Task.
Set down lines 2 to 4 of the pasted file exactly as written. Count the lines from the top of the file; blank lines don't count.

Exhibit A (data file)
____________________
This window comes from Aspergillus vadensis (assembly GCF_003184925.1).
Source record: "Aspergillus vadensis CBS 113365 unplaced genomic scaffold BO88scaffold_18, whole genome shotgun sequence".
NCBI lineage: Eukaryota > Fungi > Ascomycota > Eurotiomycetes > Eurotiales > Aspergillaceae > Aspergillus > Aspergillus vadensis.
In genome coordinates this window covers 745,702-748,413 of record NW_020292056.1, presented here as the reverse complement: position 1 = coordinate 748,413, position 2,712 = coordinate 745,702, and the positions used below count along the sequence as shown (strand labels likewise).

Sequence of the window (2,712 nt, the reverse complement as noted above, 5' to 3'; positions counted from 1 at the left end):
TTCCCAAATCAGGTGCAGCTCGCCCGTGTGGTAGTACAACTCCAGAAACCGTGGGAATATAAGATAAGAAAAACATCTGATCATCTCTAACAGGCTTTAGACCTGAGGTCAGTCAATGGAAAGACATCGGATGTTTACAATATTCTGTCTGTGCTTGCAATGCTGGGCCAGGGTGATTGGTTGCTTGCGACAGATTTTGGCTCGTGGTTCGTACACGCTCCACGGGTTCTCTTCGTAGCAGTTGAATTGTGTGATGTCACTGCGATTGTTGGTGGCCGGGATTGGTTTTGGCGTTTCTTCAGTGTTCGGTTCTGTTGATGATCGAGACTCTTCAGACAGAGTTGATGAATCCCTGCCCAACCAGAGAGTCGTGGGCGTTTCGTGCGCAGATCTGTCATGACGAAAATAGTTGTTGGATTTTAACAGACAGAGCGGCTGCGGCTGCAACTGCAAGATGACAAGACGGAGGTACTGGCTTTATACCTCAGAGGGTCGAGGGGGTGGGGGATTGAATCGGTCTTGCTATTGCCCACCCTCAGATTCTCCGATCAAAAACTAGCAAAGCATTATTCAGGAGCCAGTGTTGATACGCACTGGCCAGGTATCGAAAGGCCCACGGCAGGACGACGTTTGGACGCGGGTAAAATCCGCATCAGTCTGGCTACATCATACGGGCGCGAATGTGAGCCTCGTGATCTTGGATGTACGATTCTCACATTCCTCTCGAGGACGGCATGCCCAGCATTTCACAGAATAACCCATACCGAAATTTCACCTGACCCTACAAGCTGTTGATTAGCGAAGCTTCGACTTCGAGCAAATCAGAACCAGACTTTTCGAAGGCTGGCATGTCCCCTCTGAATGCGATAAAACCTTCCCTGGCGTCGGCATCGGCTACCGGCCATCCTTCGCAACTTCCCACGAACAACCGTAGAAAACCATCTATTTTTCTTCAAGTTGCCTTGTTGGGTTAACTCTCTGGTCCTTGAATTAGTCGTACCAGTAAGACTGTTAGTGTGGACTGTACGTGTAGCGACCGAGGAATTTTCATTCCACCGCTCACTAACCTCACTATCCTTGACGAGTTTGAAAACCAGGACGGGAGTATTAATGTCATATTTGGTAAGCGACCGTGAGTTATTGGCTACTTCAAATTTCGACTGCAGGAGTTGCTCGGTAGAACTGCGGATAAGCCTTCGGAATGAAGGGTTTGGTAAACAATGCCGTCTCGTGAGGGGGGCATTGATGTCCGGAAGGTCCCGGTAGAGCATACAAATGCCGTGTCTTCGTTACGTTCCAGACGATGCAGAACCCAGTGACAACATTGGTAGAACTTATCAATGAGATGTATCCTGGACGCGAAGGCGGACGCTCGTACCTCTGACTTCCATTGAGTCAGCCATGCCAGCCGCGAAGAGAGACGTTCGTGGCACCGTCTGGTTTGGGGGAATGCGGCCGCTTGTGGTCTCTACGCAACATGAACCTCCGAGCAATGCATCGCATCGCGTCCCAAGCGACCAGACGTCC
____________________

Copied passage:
Source record: "Aspergillus vadensis CBS 113365 unplaced genomic scaffold BO88scaffold_18, whole genome shotgun sequence".
NCBI lineage: Eukaryota > Fungi > Ascomycota > Eurotiomycetes > Eurotiales > Aspergillaceae > Aspergillus > Aspergillus vadensis.
In genome coordinates this window covers 745,702-748,413 of record NW_020292056.1, presented here as the reverse complement: position 1 = coordinate 748,413, position 2,712 = coordinate 745,702, and the positions used below count along the sequence as shown (strand labels likewise).